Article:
Installed shortly after the 9/11 terror attacks and perplexing Americans
ever since, the Department of Homeland Security's color-coded threat
system is to be discontinued in April. Its replacement? "DHS will
move to a system that focuses on specific threats in geographical areas.
It will be called the National Terror Advisory System," reports CNN
staff, noting that the Homeland Security Secretary
Napolitano will make the official announcement on Thursday in a speech. To
take the pulse of the early reaction to news--few will miss vague alerts like
- 'The End of a Not-Very-Well-Executed Idea' Outside the Beltway's Doug Mataconis
won't miss a system that never worked quite the way it should.
"Considering that the alert level has never been lower than 'Elevated'
(and in New York City it's been on 'High' the whole time), and that
there haven't been any changes made since 2006 despite additional
attacks and threats of attacks since then, it's pretty clear that this
was never more than a public relations stunt," he writes. "Good
- It Just Taught Americans to Be Scared, Not Prepared, says the ranking Democrat on the House Homeland Security Committee, Rep.
Bennie Thompson, in a statement posted by The Hill.
"Each and every time the threat level was raised, very rarely did the
public know the reason, how to proceed, or for how long to be on
alert. ... I have raised concerns for years about the effectiveness of the
system and have cited the need for improvements and transparency," he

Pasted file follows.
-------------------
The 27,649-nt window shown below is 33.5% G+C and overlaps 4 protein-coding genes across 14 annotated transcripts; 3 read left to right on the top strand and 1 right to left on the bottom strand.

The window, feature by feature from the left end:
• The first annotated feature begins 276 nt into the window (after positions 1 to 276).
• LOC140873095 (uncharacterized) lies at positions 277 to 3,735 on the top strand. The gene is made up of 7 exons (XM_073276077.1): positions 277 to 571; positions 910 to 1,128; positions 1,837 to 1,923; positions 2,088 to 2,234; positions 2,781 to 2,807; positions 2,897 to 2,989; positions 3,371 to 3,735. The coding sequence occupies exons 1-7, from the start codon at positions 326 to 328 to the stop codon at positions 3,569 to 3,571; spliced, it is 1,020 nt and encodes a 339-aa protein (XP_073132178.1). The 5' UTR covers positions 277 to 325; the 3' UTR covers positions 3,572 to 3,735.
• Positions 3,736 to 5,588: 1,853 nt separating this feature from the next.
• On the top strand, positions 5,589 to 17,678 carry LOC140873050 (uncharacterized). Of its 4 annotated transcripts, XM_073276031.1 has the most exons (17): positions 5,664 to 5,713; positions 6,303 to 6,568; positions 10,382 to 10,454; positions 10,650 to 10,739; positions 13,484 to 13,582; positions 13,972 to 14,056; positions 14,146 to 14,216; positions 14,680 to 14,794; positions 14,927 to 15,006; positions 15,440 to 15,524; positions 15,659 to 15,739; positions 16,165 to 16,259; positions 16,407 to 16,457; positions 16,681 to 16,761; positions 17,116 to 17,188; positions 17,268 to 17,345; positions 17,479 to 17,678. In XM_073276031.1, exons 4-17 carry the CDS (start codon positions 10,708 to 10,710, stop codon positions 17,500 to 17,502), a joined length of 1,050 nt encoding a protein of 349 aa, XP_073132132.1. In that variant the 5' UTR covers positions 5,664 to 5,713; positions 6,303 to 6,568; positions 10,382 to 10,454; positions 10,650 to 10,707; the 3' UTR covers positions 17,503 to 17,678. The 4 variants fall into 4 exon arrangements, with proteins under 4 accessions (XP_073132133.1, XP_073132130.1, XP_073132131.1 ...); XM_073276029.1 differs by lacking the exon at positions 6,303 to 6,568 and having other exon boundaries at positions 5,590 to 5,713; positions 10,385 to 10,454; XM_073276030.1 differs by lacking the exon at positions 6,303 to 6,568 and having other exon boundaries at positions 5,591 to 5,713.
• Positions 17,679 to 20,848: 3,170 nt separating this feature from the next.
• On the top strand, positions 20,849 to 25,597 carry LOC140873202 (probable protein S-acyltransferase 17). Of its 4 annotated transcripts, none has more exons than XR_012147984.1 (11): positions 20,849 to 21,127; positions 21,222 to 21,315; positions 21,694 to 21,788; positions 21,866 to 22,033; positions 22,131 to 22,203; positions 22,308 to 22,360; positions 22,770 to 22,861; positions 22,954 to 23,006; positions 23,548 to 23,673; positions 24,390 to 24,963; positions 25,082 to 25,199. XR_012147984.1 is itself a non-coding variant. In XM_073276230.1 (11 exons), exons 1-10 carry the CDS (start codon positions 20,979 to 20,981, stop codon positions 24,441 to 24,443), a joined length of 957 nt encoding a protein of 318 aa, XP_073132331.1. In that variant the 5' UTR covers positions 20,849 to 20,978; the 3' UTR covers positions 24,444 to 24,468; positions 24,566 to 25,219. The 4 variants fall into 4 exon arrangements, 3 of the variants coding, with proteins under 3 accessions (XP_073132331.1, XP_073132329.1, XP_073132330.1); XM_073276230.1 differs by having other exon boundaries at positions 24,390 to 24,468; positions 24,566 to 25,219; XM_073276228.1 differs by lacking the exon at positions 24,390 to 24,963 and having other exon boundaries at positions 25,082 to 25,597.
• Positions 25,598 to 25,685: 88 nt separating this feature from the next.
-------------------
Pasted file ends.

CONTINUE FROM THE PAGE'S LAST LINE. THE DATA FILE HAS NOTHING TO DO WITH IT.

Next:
writes. "Many in Congress felt the system was being used as a political
scare tactic--raising and lowering the threat levels when it best
suited the Bush Administration."
- 'Maybe the Government Has
Finally Realized the Silliness,' wonders Wired's David Kravets,
"of the oft-spoofed five-color
threat-level advisory to which nobody paid attention?" He includes a humorous collection of spoof images in his article, and
notes the dubious value of the system: "Tom Ridge, the first Secretary
of the Department of Homeland Security, wrote in a 2009 book, The Test of Our Times,
that former Defense Secretary Donald Rumsfeld and former Attorney
General John Ashcroft unsuccessfully lobbied him to raise the threat
level days before the 2004 elections, in a bid to seal President George
W. Bush's re-election."
- 'Color Me Vague,' writes Jon Bauer at The
Daily Herald. "I am an apprehensive yellow: The U.S. Homeland Security
Department is expected to announce today an end to its color-coded
terrorism warning system, which assigns one of five colors for various
threat levels. The system was long criticized as being too vague." A
quip: "The new system will attempt to be more specific by using all 64
colors in the box of crayons."
- R.I.P. 'Terror Alert Layered Quadrilateral Almost-Rainbow' writes Village Voice blogger, Jen Doll.
"Instead of letting yellow shine through the U.S. like a beacon of
light declaring our elevated threat level status, Homeland Security has
decided, after a year of review, that they're [ITAL] just going to tell
us about it," she observes. "Which is good, because yellow simply made
us think of SpongeBob, or a nice icy lemon granita, anyway."
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